Trembling With Fear 06/30/2019
This week saw me able to announce a recent acceptance which means an awful lot to me. A poem of mine, Stringed Pearls, made it into the HWA’s Poetry Showcase Volume VI, edited by Stephanie Wytovich. Seeing my name amongst others I’ve long regarded as being way above me on the writing ladder was a real boost, especially as the waiting for so much else is just dragging … It also fits in to my intention to write more dark verse and I hope to create a collection in the coming months. I only joined HWA a year ago, Theresa Derwin recommended it to me, and I think it’s probably been the best decision I’ve made. The people I’ve met online, the writing groups I’ve joined, it’s been well worth it. This week you’ll see we have a new member of the editorial team, Catherine Kenwell (see below), but I’ll leave it to her to introduce herself and explain her role. I’m sure you’ll join me and Stuart in welcoming her on board.
Our first story this week in Trembling with Fear is Freedom Ain’t Free (You Gotta Bleed) by Lionel Ray Green and reminds us how much a totalitarian state hates those who defy or undermine their rule, focussing particularly on the creatives, such as in this case, a group of musicians – described here as ‘like a gospel choir on acid’ (wonderful phrase). This tale shows the clash between the inhuman human and those who will speak, or sing out for their freedom, often at tremendous risk to themselves. It has always been thus in our history and I liked the way this story finished with an element of hope, incongruously from a cyborg.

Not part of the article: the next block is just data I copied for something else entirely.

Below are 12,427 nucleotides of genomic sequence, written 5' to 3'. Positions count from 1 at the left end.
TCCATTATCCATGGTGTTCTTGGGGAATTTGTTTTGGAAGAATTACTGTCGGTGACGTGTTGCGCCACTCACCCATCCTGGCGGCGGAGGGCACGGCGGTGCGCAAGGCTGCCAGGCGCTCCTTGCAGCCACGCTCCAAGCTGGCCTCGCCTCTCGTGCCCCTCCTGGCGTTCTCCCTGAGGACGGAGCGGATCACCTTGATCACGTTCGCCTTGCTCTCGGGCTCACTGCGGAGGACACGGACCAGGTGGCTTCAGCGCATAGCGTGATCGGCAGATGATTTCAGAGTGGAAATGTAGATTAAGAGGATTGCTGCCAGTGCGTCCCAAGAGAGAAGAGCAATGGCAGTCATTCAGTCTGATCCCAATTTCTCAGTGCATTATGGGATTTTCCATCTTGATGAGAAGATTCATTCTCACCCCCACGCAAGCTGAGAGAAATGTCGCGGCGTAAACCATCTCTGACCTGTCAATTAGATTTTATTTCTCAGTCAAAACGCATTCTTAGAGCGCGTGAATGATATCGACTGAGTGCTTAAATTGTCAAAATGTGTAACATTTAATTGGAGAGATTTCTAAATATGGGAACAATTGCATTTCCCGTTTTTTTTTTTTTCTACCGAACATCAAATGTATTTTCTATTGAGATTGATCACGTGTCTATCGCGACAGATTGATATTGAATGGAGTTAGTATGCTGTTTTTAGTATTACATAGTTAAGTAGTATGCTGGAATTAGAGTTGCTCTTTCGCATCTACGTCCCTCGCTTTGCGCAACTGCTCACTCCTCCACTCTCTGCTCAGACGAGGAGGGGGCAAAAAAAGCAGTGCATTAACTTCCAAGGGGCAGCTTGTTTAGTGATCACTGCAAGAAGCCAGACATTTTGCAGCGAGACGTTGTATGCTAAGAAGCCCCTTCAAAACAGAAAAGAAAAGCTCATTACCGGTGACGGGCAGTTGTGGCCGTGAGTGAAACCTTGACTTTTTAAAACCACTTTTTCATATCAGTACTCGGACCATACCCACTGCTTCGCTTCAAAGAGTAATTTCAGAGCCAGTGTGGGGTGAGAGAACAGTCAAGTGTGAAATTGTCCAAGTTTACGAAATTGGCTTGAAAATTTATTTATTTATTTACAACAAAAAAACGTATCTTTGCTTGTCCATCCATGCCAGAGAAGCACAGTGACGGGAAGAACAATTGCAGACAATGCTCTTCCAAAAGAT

Birthday Baby by Catherine Berry brings a twist to a child’s birthday. Depending on your family background, this could all feel so perfectly normal – in a gruesome way. Taking something regarded as innocent and subverting it is a good way to ratchet up the horror.
Missing by Carmilla Voiez is deliciously dark, a perfect mirror of what has happened to the missing person using imaginative language and imagery. Wonderful writing.
Out on a Limb by Alyson Faye is one of those ‘desperate times calls for desperate measures’ story. A homeless man, with apparently nothing, becomes another’s way out of dire straits. How far would you go to solve your problems? A question so much of horror frequently asks.
Hello readers and contributors! I’m Catherine Kenwell, and I’m thrilled to be joining the Trembling with Fear team as your contact for Serial Killers and Unholy Trinities. We’ve received some trinities recently, and I know Stephanie has acknowledged receipt, but you’ll be hearing from me shortly, so look for my name in your inbox!